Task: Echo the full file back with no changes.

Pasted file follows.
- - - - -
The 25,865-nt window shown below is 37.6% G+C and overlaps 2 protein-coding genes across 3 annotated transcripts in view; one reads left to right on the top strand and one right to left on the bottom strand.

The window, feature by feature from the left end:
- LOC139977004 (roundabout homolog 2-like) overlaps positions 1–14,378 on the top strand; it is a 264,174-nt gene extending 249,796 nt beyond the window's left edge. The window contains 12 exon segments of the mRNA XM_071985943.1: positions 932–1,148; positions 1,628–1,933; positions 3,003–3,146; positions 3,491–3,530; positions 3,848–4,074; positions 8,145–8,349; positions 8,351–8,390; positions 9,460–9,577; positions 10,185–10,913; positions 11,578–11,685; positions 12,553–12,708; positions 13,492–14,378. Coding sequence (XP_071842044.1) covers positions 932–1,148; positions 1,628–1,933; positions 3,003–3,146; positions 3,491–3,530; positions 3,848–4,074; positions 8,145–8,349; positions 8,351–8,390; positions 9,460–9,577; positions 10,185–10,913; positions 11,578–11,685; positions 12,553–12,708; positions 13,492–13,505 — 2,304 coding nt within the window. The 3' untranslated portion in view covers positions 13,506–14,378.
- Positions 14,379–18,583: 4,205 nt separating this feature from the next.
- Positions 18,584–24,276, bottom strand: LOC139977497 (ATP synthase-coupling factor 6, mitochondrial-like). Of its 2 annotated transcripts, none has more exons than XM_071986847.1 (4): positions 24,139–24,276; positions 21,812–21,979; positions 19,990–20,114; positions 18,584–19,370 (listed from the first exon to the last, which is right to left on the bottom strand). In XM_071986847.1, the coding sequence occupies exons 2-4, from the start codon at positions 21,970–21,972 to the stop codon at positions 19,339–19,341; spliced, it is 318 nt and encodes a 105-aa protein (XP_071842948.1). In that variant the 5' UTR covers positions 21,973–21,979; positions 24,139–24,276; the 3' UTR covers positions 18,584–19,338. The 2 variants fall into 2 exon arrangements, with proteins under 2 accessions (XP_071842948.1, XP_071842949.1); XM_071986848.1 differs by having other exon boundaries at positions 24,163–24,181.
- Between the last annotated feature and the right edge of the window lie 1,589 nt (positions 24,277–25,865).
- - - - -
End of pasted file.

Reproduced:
The 25,865-nt window shown below is 37.6% G+C and overlaps 2 protein-coding genes across 3 annotated transcripts in view; one reads left to right on the top strand and one right to left on the bottom strand.

The window, feature by feature from the left end:
- LOC139977004 (roundabout homolog 2-like) overlaps positions 1–14,378 on the top strand; it is a 264,174-nt gene extending 249,796 nt beyond the window's left edge. The window contains 12 exon segments of the mRNA XM_071985943.1: positions 932–1,148; positions 1,628–1,933; positions 3,003–3,146; positions 3,491–3,530; positions 3,848–4,074; positions 8,145–8,349; positions 8,351–8,390; positions 9,460–9,577; positions 10,185–10,913; positions 11,578–11,685; positions 12,553–12,708; positions 13,492–14,378. Coding sequence (XP_071842044.1) covers positions 932–1,148; positions 1,628–1,933; positions 3,003–3,146; positions 3,491–3,530; positions 3,848–4,074; positions 8,145–8,349; positions 8,351–8,390; positions 9,460–9,577; positions 10,185–10,913; positions 11,578–11,685; positions 12,553–12,708; positions 13,492–13,505 — 2,304 coding nt within the window. The 3' untranslated portion in view covers positions 13,506–14,378.
- Positions 14,379–18,583: 4,205 nt separating this feature from the next.
- Positions 18,584–24,276, bottom strand: LOC139977497 (ATP synthase-coupling factor 6, mitochondrial-like). Of its 2 annotated transcripts, none has more exons than XM_071986847.1 (4): positions 24,139–24,276; positions 21,812–21,979; positions 19,990–20,114; positions 18,584–19,370 (listed from the first exon to the last, which is right to left on the bottom strand). In XM_071986847.1, the coding sequence occupies exons 2-4, from the start codon at positions 21,970–21,972 to the stop codon at positions 19,339–19,341; spliced, it is 318 nt and encodes a 105-aa protein (XP_071842948.1). In that variant the 5' UTR covers positions 21,973–21,979; positions 24,139–24,276; the 3' UTR covers positions 18,584–19,338. The 2 variants fall into 2 exon arrangements, with proteins under 2 accessions (XP_071842948.1, XP_071842949.1); XM_071986848.1 differs by having other exon boundaries at positions 24,163–24,181.
- Between the last annotated feature and the right edge of the window lie 1,589 nt (positions 24,277–25,865).